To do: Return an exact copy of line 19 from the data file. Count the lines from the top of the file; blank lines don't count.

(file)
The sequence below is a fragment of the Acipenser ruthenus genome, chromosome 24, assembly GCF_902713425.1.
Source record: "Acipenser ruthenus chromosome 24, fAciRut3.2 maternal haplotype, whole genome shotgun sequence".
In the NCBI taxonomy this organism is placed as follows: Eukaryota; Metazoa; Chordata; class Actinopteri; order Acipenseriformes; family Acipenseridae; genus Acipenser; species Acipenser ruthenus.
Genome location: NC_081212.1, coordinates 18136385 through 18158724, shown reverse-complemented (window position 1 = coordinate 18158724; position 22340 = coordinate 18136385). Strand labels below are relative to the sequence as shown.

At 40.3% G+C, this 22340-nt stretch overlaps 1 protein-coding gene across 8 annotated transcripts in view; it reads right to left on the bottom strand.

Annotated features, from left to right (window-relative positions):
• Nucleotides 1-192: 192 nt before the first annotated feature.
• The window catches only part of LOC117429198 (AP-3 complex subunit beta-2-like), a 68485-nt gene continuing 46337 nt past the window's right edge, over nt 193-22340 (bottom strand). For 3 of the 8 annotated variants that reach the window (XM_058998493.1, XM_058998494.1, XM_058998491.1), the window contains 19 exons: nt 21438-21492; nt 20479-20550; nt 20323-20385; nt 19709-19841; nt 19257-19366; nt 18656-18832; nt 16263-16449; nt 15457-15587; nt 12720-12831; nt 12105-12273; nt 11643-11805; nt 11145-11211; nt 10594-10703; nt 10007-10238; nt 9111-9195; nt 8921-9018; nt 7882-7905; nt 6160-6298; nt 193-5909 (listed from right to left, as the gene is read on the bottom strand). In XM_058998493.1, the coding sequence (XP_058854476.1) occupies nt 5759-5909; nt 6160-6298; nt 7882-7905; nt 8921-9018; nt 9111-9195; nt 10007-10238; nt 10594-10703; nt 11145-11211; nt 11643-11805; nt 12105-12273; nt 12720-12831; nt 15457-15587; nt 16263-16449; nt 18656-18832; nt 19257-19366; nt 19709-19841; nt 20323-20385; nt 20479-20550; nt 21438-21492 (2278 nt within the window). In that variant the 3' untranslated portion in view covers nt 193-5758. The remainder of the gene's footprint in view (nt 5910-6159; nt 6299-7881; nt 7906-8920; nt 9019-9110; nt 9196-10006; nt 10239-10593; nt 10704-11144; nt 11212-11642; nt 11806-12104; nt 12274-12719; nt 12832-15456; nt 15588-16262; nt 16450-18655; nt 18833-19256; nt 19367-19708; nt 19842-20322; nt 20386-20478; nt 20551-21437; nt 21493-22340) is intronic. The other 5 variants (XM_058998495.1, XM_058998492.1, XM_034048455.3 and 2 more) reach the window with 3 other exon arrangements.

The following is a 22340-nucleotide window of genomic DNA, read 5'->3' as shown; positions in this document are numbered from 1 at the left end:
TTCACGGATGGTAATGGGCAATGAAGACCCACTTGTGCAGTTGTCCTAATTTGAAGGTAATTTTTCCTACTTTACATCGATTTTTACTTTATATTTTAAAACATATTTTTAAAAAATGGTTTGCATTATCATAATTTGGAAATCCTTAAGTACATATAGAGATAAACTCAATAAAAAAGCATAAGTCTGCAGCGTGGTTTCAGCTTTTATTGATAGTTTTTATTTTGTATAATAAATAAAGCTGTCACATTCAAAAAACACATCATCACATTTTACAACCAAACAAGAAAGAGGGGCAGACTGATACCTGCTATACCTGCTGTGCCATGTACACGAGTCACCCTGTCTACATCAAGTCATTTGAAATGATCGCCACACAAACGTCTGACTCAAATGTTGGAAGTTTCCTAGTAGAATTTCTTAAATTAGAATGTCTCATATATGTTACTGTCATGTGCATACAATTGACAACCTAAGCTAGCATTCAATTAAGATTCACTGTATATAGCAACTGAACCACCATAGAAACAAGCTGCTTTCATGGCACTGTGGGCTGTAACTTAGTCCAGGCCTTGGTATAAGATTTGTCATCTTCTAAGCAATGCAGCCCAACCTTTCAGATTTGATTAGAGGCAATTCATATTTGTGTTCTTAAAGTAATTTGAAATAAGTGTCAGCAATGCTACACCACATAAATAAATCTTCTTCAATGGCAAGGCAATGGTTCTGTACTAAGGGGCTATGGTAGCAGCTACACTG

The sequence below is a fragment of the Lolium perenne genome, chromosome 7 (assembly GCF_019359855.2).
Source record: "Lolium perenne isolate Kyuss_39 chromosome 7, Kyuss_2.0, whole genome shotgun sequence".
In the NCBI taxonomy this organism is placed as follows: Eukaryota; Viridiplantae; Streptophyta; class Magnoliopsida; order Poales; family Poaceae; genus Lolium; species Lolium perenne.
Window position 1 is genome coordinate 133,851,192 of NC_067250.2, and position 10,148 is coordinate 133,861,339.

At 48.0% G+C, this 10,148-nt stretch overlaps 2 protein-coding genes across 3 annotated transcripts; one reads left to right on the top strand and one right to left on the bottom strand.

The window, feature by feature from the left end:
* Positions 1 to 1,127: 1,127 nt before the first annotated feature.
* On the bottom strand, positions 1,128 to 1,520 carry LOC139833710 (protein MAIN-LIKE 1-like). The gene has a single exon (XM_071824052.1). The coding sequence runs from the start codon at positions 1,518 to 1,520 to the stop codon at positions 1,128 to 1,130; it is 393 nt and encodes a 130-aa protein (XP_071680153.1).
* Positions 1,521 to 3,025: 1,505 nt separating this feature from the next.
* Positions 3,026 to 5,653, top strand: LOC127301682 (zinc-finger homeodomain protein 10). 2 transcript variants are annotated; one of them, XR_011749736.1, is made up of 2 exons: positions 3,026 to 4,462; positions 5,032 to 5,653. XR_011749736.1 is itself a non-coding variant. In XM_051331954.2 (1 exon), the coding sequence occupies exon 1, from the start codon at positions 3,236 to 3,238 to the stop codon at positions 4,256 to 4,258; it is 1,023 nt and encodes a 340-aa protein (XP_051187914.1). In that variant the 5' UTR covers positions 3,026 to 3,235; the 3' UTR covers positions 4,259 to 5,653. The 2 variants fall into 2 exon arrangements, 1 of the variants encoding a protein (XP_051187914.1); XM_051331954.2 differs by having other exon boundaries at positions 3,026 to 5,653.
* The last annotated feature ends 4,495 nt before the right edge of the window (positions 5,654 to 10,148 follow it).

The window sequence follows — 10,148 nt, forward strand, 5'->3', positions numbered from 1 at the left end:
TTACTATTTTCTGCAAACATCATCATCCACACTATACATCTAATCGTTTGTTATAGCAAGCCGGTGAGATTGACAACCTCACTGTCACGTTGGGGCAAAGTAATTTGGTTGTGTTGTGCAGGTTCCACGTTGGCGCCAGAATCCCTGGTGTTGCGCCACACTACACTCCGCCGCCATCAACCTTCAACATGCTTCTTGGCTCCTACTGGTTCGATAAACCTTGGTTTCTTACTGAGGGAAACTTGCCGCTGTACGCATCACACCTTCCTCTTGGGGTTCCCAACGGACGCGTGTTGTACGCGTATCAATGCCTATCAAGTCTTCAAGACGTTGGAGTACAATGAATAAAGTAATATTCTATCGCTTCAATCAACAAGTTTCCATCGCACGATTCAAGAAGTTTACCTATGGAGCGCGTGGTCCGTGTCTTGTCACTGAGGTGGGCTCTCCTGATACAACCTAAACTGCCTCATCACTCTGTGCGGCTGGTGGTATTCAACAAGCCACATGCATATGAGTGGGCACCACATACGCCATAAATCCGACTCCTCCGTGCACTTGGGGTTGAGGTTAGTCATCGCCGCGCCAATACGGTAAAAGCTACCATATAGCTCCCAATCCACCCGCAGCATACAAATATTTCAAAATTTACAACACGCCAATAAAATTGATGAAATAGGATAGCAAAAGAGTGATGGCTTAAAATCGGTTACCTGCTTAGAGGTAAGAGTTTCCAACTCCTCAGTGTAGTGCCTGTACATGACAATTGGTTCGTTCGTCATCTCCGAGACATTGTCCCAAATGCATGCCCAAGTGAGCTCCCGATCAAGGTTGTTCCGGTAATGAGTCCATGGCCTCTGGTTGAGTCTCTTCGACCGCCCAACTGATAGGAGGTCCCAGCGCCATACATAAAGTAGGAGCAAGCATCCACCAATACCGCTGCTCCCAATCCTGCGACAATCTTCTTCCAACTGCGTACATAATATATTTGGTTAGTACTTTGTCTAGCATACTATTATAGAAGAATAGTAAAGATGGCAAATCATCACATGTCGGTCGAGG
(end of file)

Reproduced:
* Positions 1,521 to 3,025: 1,505 nt separating this feature from the next.